The barrier busting form of steeplechase world champion Hyvin Kiyeng has been one of the success stories of the last 12 months. This is how the Kenyan went from reading about the sport in magazines to becoming one of the fastest her event has ever seen.

At last year’s momentous Beijing World Championships little matched the rousing climax to the women's 3000m steeplechase final.

Five were in medal contention entering the home straight. Coming off the last barrier, German Gesa Felicitas Krause held a 2m lead from Tunisia’s Habiba Ghribi with Hyvin Kiyeng a further half metre back. As Krause’s bid for gold withered in the grimace-inducing final stages, Kiyeng produced an exhilarating burst of acceleration to take the world title. It was a perfectly-judged performance that won the Kenyan her first ever global medal.

“I had confidence, but it was not easy because I really had to fight,” says Kiyeng, 24, of her lip-smacking success in the Bird's Nest. “I did not know I had got it for certain until I looked up at the giant [results] screen. When I did, I was amazed to see my name.”

Since winning the world title, Kiyeng’s confidence has soared. She has taken a grip of this season’s Diamond Race standings with wins in Shanghai and Oslo, though her most noteworthy perfomance came when placing second in Eugene. At Hayward Field she ran a brilliant 9:00.01 – just 0.04 behind the Bahraini teenager Ruth Jebet – to catapult to number three on the all-time world lists (Jebet advanced to number two).

It was a classic “catch me if you can” battle that saw Kiyeng reel in Jebet’s 20m lead on the final lap, but fall just short on the dip. Had the race been one metre further, the fast-finishing Kenyan would have triumphed.

Hyvin Jepkemoi ()

Kiyeng (left) went number three all time (9:00.01) at the 2016 Eugene Diamond League meet, losing by a nose to Ruth Jebet (8:59.97)

Despite the defeat, the diminutive steeplechaser remains at the forefront of her event in a sport that has long been a part of Kiyeng's soul.

“I liked athletics since I was very young,” says Kiyeng, the fifth eldest of eight children, of her upbringing on a farm in the Northern Rift Valley. “I used to buy sports magazines and I liked to read about Eliud Kipchoge, Catherine Ndereba and Isabella Ochichi.”

Nonetheless, because of her commitment to school she only began seriously competing in the sport aged “17 or 18”. She proved a quick learner.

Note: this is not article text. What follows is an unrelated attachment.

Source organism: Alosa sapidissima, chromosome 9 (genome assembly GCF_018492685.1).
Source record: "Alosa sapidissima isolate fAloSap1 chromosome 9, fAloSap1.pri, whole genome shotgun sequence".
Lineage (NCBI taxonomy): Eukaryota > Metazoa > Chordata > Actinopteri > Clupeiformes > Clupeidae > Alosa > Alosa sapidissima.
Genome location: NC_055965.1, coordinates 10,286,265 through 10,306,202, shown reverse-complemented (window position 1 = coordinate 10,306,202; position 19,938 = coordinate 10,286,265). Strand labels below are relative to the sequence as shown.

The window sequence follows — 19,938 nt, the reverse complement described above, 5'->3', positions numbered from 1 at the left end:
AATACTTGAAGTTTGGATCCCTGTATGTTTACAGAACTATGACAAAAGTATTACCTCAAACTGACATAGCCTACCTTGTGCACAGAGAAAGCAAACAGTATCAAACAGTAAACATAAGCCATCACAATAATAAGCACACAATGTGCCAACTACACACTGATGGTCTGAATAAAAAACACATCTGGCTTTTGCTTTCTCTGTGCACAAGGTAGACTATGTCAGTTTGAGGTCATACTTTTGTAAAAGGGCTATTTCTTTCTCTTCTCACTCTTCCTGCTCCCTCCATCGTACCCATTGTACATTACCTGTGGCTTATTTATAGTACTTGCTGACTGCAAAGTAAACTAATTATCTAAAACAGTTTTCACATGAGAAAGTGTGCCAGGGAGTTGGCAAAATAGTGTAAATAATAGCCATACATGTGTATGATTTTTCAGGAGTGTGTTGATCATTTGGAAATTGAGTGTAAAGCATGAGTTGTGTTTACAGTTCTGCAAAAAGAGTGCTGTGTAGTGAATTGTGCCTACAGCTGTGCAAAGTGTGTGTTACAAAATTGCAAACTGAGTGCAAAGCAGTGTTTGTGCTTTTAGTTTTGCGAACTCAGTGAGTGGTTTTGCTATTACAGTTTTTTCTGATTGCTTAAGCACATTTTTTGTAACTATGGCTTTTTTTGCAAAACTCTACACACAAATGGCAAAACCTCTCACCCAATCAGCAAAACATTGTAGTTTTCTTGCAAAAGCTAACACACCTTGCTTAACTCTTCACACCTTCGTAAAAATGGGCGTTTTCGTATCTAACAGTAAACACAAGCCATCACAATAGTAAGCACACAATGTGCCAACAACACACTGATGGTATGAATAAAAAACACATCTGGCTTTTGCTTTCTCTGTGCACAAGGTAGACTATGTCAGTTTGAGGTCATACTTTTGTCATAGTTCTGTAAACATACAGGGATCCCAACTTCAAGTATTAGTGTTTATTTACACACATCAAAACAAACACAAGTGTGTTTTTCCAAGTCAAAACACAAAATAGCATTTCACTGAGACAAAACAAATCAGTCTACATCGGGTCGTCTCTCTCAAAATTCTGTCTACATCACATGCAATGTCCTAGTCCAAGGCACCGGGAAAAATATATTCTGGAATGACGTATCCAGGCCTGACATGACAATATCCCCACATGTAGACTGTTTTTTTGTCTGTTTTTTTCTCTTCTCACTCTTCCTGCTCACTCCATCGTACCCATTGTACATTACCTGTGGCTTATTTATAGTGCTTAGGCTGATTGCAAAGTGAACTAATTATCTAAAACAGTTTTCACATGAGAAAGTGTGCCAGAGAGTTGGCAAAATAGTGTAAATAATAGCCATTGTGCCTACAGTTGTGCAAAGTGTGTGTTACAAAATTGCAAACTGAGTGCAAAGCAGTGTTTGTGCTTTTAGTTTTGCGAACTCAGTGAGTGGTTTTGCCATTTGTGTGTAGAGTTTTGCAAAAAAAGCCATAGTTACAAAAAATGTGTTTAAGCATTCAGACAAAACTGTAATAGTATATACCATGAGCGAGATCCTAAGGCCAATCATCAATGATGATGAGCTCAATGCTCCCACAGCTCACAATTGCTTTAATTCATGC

Aged 19, Kiyeng finished fifth in the 5000m at the Kenyan Championships behind Sylvia Kibet, earning selection for the 12-and-a-half lap event at the All-Africa Games in Mozambique. But an injury to another Kenyan steeplechaser led the team manager to ask if anyone would like to fill the void. Kiyeng, keen to enrich her athletics experience, stepped up.

Just two days after finishing fourth in the 5000m – in a then PB 15:42.64 – she struck steeplechase gold, running 10:00.50 on her debut. She had found her calling.

“That first race went well,” she recalls with understatement. “At first I did not go in front, I just followed people. It was only in the last 400m I decided to go.”

Hyvin Jepkemoi ()

At the 2013 Moscow World Championships, Kiyeng finished sixth behind compatriots Milcah Cheywa and Lydiah Chepkurui, who finished 1-2

In 2012 – her first full season at the event – she ran a PB of 9:23.53 for bronze at the African Championships in Benin. The following year she cemented her international class with third at Kenya’s World Championships Trials, later placing sixth at her first ever global championships at Moscow's Luzhniki Stadium.

Kiyeng had enjoyed an incredible rise to the sport’s upper echelons, but still she lacked confidence, lacked “the courage” to go all out at the highest level. Her career plateaued in 2014, but then last she made a huge leap forward that reignited the spark.

Training in Kaptagat under the guidance of a three-strong coaching team led by Patrick Sang – himself an Olympic and world champs steeplechase silver medallist – Kiyeng believes she was far better prepared for last season thanks to a shift in approach. Her high-quality group includes two-time London Marathon winner Eliud Kipchoge – “he’s my mentor and a very good man” – and it has helped her put all the pieces of the puzzle in place.

“I have learned some new things and this change in focus from when I was younger has allowed me to be more confident,” says Kiyeng, who travels up to an hour to train at the nearest track situated in Eldoret. “I have learned the importance of not only training, but also sleep and rest.”

This balance showed at the tail-end of last summer, as Kiyeng followed her world championship gold medal by blitzing to a PB 9:10.15 two weeks later in Brussels. Now, even after her energy-sapping battle with Jebet in Eugene that left her just a second shy of Gulnara Galkina's eight-year-old world record, Kiyeng is one of the athletes to watch for the remainder of the season.

So what are her expectations?

“It is now all about the Olympic Games and the aim is, of course, to win the gold medal,” says the gospel music-loving Kenyan.

And the world record?

“Yes, that is my future ambition and my goal to come.”